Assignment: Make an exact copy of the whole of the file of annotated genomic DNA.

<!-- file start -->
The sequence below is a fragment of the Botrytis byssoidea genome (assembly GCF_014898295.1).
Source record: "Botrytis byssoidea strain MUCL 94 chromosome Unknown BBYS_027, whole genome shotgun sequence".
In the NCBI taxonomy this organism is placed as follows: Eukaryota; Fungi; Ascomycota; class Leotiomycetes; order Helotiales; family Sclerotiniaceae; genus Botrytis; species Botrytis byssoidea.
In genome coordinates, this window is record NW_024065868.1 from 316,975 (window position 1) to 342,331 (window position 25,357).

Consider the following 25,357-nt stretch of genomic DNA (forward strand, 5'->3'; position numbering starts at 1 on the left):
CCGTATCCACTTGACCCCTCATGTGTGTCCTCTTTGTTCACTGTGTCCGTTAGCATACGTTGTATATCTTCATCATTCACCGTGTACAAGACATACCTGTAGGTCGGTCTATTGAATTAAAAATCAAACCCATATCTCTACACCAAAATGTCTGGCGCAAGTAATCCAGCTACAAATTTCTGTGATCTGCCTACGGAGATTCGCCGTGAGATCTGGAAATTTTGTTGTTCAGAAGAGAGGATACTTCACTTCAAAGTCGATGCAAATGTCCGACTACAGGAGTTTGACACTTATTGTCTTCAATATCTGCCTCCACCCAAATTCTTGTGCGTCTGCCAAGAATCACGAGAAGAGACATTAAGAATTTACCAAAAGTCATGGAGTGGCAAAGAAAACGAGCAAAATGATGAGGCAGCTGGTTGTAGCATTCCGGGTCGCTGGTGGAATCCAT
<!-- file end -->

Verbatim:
The sequence below is a fragment of the Botrytis byssoidea genome (assembly GCF_014898295.1).
Source record: "Botrytis byssoidea strain MUCL 94 chromosome Unknown BBYS_027, whole genome shotgun sequence".
In the NCBI taxonomy this organism is placed as follows: Eukaryota; Fungi; Ascomycota; class Leotiomycetes; order Helotiales; family Sclerotiniaceae; genus Botrytis; species Botrytis byssoidea.
In genome coordinates, this window is record NW_024065868.1 from 316,975 (window position 1) to 342,331 (window position 25,357).

Consider the following 25,357-nt stretch of genomic DNA (forward strand, 5'->3'; position numbering starts at 1 on the left):
CCGTATCCACTTGACCCCTCATGTGTGTCCTCTTTGTTCACTGTGTCCGTTAGCATACGTTGTATATCTTCATCATTCACCGTGTACAAGACATACCTGTAGGTCGGTCTATTGAATTAAAAATCAAACCCATATCTCTACACCAAAATGTCTGGCGCAAGTAATCCAGCTACAAATTTCTGTGATCTGCCTACGGAGATTCGCCGTGAGATCTGGAAATTTTGTTGTTCAGAAGAGAGGATACTTCACTTCAAAGTCGATGCAAATGTCCGACTACAGGAGTTTGACACTTATTGTCTTCAATATCTGCCTCCACCCAAATTCTTGTGCGTCTGCCAAGAATCACGAGAAGAGACATTAAGAATTTACCAAAAGTCATGGAGTGGCAAAGAAAACGAGCAAAATGATGAGGCAGCTGGTTGTAGCATTCCGGGTCGCTGGTGGAATCCAT